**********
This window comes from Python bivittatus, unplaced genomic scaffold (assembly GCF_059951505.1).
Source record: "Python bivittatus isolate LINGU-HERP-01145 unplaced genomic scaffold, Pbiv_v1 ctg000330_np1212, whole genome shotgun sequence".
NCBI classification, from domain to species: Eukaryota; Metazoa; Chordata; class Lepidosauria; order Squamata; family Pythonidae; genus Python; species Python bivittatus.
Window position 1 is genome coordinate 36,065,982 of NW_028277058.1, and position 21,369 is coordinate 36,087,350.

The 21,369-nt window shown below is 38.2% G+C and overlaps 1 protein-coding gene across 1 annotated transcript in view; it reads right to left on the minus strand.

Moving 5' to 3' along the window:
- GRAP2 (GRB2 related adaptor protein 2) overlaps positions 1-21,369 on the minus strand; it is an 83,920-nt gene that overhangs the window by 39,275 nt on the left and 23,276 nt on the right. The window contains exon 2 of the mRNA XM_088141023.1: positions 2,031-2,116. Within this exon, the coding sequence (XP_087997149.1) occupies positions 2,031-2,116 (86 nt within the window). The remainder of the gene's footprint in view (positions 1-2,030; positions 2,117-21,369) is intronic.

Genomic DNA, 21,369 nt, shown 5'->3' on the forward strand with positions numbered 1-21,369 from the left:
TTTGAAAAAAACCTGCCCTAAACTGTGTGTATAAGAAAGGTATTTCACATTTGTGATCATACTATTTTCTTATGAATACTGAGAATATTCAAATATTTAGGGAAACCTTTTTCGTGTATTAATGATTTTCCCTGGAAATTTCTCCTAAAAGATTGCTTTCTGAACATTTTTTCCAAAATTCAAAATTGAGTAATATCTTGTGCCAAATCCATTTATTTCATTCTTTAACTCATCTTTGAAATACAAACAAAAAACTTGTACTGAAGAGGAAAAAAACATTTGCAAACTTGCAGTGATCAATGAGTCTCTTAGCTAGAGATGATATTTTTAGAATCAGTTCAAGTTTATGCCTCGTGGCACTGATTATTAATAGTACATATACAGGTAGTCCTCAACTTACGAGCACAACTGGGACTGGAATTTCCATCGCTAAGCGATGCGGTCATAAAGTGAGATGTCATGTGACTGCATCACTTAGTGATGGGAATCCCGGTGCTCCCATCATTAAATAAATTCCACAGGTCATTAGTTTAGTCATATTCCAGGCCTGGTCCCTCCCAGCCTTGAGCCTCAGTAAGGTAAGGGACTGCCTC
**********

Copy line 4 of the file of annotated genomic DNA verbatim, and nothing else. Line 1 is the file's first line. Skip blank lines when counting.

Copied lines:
Window position 1 is genome coordinate 36,065,982 of NW_028277058.1, and position 21,369 is coordinate 36,087,350.